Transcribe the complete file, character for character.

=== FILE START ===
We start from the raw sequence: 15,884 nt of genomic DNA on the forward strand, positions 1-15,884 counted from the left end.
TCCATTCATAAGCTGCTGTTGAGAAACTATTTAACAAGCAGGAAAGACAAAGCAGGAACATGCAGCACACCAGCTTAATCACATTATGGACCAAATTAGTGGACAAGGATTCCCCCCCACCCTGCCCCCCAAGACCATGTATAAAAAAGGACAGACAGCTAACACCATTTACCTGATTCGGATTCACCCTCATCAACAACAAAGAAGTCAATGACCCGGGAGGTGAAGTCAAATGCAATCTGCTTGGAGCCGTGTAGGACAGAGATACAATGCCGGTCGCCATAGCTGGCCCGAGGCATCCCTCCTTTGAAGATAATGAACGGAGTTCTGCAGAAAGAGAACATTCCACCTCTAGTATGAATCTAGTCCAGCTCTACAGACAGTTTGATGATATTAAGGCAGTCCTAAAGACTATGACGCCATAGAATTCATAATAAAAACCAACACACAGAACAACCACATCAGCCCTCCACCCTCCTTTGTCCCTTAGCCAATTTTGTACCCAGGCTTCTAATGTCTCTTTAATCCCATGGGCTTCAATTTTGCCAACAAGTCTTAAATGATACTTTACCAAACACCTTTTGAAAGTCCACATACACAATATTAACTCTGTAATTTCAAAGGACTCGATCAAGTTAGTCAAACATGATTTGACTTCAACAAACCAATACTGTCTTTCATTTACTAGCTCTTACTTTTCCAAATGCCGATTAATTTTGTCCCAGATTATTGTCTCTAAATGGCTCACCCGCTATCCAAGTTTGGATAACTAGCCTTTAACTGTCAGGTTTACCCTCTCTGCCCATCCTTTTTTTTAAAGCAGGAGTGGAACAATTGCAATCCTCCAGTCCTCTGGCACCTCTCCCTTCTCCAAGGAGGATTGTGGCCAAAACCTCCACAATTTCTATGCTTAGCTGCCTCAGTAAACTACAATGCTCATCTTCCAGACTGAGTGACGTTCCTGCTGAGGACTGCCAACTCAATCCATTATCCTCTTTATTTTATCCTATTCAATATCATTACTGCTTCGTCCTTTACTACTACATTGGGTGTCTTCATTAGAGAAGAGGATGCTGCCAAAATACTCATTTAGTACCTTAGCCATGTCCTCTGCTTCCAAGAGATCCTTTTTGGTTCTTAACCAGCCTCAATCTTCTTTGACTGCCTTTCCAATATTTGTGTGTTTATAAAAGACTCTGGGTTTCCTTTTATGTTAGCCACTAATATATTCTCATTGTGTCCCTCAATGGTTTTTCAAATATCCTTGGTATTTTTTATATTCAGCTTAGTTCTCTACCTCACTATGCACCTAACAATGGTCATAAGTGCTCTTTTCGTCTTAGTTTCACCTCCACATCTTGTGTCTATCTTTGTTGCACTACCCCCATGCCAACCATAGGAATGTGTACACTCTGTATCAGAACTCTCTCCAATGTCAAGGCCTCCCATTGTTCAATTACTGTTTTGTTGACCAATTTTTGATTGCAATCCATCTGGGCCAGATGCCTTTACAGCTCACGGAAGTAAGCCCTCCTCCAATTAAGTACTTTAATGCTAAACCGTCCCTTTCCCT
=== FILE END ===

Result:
We start from the raw sequence: 15,884 nt of genomic DNA on the forward strand, positions 1-15,884 counted from the left end.
TCCATTCATAAGCTGCTGTTGAGAAACTATTTAACAAGCAGGAAAGACAAAGCAGGAACATGCAGCACACCAGCTTAATCACATTATGGACCAAATTAGTGGACAAGGATTCCCCCCCACCCTGCCCCCCAAGACCATGTATAAAAAAGGACAGACAGCTAACACCATTTACCTGATTCGGATTCACCCTCATCAACAACAAAGAAGTCAATGACCCGGGAGGTGAAGTCAAATGCAATCTGCTTGGAGCCGTGTAGGACAGAGATACAATGCCGGTCGCCATAGCTGGCCCGAGGCATCCCTCCTTTGAAGATAATGAACGGAGTTCTGCAGAAAGAGAACATTCCACCTCTAGTATGAATCTAGTCCAGCTCTACAGACAGTTTGATGATATTAAGGCAGTCCTAAAGACTATGACGCCATAGAATTCATAATAAAAACCAACACACAGAACAACCACATCAGCCCTCCACCCTCCTTTGTCCCTTAGCCAATTTTGTACCCAGGCTTCTAATGTCTCTTTAATCCCATGGGCTTCAATTTTGCCAACAAGTCTTAAATGATACTTTACCAAACACCTTTTGAAAGTCCACATACACAATATTAACTCTGTAATTTCAAAGGACTCGATCAAGTTAGTCAAACATGATTTGACTTCAACAAACCAATACTGTCTTTCATTTACTAGCTCTTACTTTTCCAAATGCCGATTAATTTTGTCCCAGATTATTGTCTCTAAATGGCTCACCCGCTATCCAAGTTTGGATAACTAGCCTTTAACTGTCAGGTTTACCCTCTCTGCCCATCCTTTTTTTTAAAGCAGGAGTGGAACAATTGCAATCCTCCAGTCCTCTGGCACCTCTCCCTTCTCCAAGGAGGATTGTGGCCAAAACCTCCACAATTTCTATGCTTAGCTGCCTCAGTAAACTACAATGCTCATCTTCCAGACTGAGTGACGTTCCTGCTGAGGACTGCCAACTCAATCCATTATCCTCTTTATTTTATCCTATTCAATATCATTACTGCTTCGTCCTTTACTACTACATTGGGTGTCTTCATTAGAGAAGAGGATGCTGCCAAAATACTCATTTAGTACCTTAGCCATGTCCTCTGCTTCCAAGAGATCCTTTTTGGTTCTTAACCAGCCTCAATCTTCTTTGACTGCCTTTCCAATATTTGTGTGTTTATAAAAGACTCTGGGTTTCCTTTTATGTTAGCCACTAATATATTCTCATTGTGTCCCTCAATGGTTTTTCAAATATCCTTGGTATTTTTTATATTCAGCTTAGTTCTCTACCTCACTATGCACCTAACAATGGTCATAAGTGCTCTTTTCGTCTTAGTTTCACCTCCACATCTTGTGTCTATCTTTGTTGCACTACCCCCATGCCAACCATAGGAATGTGTACACTCTGTATCAGAACTCTCTCCAATGTCAAGGCCTCCCATTGTTCAATTACTGTTTTGTTGACCAATTTTTGATTGCAATCCATCTGGGCCAGATGCCTTTACAGCTCACGGAAGTAAGCCCTCCTCCAATTAAGTACTTTAATGCTAAACCGTCCCTTTCCCT